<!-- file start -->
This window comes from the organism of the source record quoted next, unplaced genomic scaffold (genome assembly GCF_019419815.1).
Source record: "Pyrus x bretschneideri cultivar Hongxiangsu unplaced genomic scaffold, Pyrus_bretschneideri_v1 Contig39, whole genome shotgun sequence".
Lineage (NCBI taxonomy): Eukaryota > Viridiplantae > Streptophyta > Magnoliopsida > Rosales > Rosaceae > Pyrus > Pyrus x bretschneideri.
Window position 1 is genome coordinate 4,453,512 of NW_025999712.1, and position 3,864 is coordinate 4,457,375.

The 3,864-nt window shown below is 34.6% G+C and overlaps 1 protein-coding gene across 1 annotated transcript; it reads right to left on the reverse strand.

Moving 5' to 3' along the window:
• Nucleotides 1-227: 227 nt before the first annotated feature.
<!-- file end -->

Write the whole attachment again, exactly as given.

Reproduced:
This window comes from the organism of the source record quoted next, unplaced genomic scaffold (genome assembly GCF_019419815.1).
Source record: "Pyrus x bretschneideri cultivar Hongxiangsu unplaced genomic scaffold, Pyrus_bretschneideri_v1 Contig39, whole genome shotgun sequence".
Lineage (NCBI taxonomy): Eukaryota > Viridiplantae > Streptophyta > Magnoliopsida > Rosales > Rosaceae > Pyrus > Pyrus x bretschneideri.
Window position 1 is genome coordinate 4,453,512 of NW_025999712.1, and position 3,864 is coordinate 4,457,375.

The 3,864-nt window shown below is 34.6% G+C and overlaps 1 protein-coding gene across 1 annotated transcript; it reads right to left on the reverse strand.

Moving 5' to 3' along the window:
• Nucleotides 1-227: 227 nt before the first annotated feature.